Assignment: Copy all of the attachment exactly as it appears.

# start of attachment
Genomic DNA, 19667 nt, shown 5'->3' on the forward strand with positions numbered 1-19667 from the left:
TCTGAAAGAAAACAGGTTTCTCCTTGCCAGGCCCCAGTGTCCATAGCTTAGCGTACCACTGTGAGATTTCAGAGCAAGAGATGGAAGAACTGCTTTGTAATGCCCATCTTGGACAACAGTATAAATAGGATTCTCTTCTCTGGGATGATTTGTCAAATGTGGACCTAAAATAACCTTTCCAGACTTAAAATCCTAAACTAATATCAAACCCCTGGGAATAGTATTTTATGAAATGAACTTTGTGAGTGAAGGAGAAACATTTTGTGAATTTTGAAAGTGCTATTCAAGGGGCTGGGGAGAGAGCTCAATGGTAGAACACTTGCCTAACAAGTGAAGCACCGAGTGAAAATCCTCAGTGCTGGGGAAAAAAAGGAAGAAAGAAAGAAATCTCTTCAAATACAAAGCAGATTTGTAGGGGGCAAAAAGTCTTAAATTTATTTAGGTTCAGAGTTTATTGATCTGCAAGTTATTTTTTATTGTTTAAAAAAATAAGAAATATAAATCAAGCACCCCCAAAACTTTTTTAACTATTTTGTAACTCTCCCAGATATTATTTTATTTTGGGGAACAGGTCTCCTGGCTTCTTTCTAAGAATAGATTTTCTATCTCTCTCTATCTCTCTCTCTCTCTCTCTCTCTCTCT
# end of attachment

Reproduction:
Genomic DNA, 19667 nt, shown 5'->3' on the forward strand with positions numbered 1-19667 from the left:
TCTGAAAGAAAACAGGTTTCTCCTTGCCAGGCCCCAGTGTCCATAGCTTAGCGTACCACTGTGAGATTTCAGAGCAAGAGATGGAAGAACTGCTTTGTAATGCCCATCTTGGACAACAGTATAAATAGGATTCTCTTCTCTGGGATGATTTGTCAAATGTGGACCTAAAATAACCTTTCCAGACTTAAAATCCTAAACTAATATCAAACCCCTGGGAATAGTATTTTATGAAATGAACTTTGTGAGTGAAGGAGAAACATTTTGTGAATTTTGAAAGTGCTATTCAAGGGGCTGGGGAGAGAGCTCAATGGTAGAACACTTGCCTAACAAGTGAAGCACCGAGTGAAAATCCTCAGTGCTGGGGAAAAAAAGGAAGAAAGAAAGAAATCTCTTCAAATACAAAGCAGATTTGTAGGGGGCAAAAAGTCTTAAATTTATTTAGGTTCAGAGTTTATTGATCTGCAAGTTATTTTTTATTGTTTAAAAAAATAAGAAATATAAATCAAGCACCCCCAAAACTTTTTTAACTATTTTGTAACTCTCCCAGATATTATTTTATTTTGGGGAACAGGTCTCCTGGCTTCTTTCTAAGAATAGATTTTCTATCTCTCTCTATCTCTCTCTCTCTCTCTCTCTCTCTCT